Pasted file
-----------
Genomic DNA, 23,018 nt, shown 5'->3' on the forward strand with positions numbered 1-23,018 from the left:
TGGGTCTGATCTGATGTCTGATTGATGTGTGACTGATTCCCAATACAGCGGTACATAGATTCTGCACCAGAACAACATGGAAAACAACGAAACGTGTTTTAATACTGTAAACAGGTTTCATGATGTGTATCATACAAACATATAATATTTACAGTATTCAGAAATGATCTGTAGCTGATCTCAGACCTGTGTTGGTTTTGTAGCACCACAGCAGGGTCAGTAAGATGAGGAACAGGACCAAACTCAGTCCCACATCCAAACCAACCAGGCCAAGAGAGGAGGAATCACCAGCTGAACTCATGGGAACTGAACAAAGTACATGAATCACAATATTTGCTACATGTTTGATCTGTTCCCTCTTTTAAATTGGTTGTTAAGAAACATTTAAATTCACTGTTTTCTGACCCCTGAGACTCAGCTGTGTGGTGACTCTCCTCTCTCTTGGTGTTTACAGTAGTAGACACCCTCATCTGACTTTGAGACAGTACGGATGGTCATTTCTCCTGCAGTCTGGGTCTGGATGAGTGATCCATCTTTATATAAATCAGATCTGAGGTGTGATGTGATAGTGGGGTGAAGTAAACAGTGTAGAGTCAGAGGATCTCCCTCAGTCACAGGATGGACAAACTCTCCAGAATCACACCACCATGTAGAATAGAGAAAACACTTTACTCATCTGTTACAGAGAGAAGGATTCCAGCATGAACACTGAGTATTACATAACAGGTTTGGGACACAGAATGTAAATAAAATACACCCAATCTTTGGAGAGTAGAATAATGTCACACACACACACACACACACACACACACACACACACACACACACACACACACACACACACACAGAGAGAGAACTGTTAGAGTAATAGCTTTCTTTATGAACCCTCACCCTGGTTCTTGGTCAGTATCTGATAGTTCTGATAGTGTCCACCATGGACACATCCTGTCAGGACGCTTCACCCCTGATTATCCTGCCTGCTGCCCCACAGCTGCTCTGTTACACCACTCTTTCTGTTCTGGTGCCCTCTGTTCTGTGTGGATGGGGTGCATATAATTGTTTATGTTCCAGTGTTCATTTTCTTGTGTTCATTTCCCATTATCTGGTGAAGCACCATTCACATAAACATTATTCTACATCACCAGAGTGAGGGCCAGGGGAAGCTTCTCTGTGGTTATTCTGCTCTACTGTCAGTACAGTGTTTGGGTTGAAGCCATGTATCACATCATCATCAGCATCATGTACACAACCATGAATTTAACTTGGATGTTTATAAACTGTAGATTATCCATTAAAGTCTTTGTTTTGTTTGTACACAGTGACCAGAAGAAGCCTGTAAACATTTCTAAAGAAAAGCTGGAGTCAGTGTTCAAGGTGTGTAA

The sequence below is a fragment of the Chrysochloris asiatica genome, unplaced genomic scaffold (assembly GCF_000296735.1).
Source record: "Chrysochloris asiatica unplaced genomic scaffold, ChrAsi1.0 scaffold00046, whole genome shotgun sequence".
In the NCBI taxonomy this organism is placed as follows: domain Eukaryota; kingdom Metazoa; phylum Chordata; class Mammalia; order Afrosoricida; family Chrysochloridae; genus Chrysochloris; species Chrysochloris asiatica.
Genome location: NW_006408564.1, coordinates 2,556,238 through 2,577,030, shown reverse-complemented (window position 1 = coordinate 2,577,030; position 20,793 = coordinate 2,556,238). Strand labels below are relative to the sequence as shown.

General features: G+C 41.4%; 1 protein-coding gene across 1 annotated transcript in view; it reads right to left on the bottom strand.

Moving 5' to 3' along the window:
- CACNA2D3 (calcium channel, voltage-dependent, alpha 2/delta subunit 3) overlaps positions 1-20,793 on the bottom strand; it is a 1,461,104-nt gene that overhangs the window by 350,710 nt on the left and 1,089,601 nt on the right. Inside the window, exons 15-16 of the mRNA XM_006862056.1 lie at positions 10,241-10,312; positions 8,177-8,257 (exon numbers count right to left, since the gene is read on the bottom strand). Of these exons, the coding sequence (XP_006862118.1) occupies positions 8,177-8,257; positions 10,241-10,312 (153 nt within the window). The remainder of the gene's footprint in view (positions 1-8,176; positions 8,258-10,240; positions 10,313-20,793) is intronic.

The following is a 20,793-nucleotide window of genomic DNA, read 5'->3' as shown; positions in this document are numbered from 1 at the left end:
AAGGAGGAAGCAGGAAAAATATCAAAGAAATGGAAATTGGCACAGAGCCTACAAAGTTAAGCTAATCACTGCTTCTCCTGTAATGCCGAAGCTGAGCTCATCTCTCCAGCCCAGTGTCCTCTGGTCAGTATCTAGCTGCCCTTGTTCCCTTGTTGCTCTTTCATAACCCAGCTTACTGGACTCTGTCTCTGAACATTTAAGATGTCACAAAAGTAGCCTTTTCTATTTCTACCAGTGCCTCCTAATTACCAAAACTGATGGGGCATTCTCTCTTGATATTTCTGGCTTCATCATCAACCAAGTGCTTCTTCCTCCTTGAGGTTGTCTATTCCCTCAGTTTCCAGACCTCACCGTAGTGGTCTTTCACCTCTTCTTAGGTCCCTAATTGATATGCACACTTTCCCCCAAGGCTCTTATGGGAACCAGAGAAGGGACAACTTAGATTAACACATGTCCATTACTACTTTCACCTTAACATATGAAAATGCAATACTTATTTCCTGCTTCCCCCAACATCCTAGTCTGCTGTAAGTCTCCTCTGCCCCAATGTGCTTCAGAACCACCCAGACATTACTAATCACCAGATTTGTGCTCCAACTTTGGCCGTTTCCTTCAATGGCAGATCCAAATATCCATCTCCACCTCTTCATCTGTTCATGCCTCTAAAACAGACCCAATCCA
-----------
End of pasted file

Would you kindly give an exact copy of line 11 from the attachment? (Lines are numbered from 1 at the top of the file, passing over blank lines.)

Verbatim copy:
AAGGAGGAAGCAGGAAAAATATCAAAGAAATGGAAATTGGCACAGAGCCTACAAAGTTAAGCTAATCACTGCTTCTCCTGTAATGCCGAAGCTGAGCTCATCTCTCCAGCCCAGTGTCCTCTGGTCAGTATCTAGCTGCCCTTGTTCCCTTGTTGCTCTTTCATAACCCAGCTTACTGGACTCTGTCTCTGAACATTTAAGATGTCACAAAAGTAGCCTTTTCTATTTCTACCAGTGCCTCCTAATTACCAAAACTGATGGGGCATTCTCTCTTGATATTTCTGGCTTCATCATCAACCAAGTGCTTCTTCCTCCTTGAGGTTGTCTATTCCCTCAGTTTCCAGACCTCACCGTAGTGGTCTTTCACCTCTTCTTAGGTCCCTAATTGATATGCACACTTTCCCCCAAGGCTCTTATGGGAACCAGAGAAGGGACAACTTAGATTAACACATGTCCATTACTACTTTCACCTTAACATATGAAAATGCAATACTTATTTCCTGCTTCCCCCAACATCCTAGTCTGCTGTAAGTCTCCTCTGCCCCAATGTGCTTCAGAACCACCCAGACATTACTAATCACCAGATTTGTGCTCCAACTTTGGCCGTTTCCTTCAATGGCAGATCCAAATATCCATCTCCACCTCTTCATCTGTTCATGCCTCTAAAACAGACCCAATCCA